by Mitch Kokai
Senior Political Analyst, John Locke Foundation
Justice [Clarence] Thomas’ concurrence in Student for Fair Admissions is a classic study in legal analysis. He walks step by step through the colorblind nature of the Constitution. He notes that the Fourteenth Amendment “ensures racial equality with no textual reference to race whatsoever.” (Emphasis in the original.) He walks through the broad and long-standing legal identity between citizenship and equality. The arguments both for and against various wordings are fully exposed. Then he dissects the “antisubordination” view “that the Amendment forbids only laws that hurt, but not help, blacks.” This is radically opposite to the colorblind origins and intentions of the Reconstruction Amendments. This view is a policy preference but cannot be supported as law.
Justice Thomas then addresses the arguments of the universities and his leftist opponents on the Court. Remedies at law require compelling reasons to discriminate based on race. But despite many years of developing the argument that “diversity” has educational benefits, Harvard and UNC are still unable to show this. …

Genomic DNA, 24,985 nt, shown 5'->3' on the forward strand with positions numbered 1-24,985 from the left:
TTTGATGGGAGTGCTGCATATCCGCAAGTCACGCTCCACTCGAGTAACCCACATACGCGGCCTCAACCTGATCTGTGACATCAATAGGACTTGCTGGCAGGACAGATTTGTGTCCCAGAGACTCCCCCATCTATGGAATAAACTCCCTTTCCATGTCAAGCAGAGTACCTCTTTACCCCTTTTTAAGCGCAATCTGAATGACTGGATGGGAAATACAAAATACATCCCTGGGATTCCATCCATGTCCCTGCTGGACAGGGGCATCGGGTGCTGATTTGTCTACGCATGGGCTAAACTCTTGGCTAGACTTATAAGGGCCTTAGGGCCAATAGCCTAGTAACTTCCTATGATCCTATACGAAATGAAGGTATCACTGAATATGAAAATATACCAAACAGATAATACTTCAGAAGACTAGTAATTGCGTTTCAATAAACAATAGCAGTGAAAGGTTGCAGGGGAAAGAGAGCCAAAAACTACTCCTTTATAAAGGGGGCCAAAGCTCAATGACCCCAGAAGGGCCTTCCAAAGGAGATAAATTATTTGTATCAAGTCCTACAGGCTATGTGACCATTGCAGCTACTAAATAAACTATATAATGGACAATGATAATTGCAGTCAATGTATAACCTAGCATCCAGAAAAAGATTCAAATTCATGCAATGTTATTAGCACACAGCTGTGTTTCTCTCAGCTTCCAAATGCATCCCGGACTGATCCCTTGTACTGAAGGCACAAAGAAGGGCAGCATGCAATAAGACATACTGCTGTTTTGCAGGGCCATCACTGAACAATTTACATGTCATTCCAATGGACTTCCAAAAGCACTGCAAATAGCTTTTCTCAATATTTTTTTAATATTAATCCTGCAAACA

… By way of contrast, Justice Jackson’s dissent focuses on “the historical subjugation of black Americans, invoking statistical racial gaps to argue in favor of defining and categorizing individuals by their race.” Somehow, we are trapped in a fundamentally racist society. She effectively denies Justice Roberts’ comment in 2006 that “The way to stop discrimination on the basis of race is to stop discriminating on the basis of race.” Her solution appears to be “to unquestioningly accede to the view of elite experts and reallocate society’s riches by racial means as necessary to ‘level the playing field,’ all as judged by racial metrics.”
In her (Is she female? She can’t define the term…) dissent, Justice Jackson demonstrates most vividly the contrast between legal analysis and activist rhetoric. Jackson’s dissent is based not on law but on policy. And this runs right into the Scylla and Charybdis of the Constitution.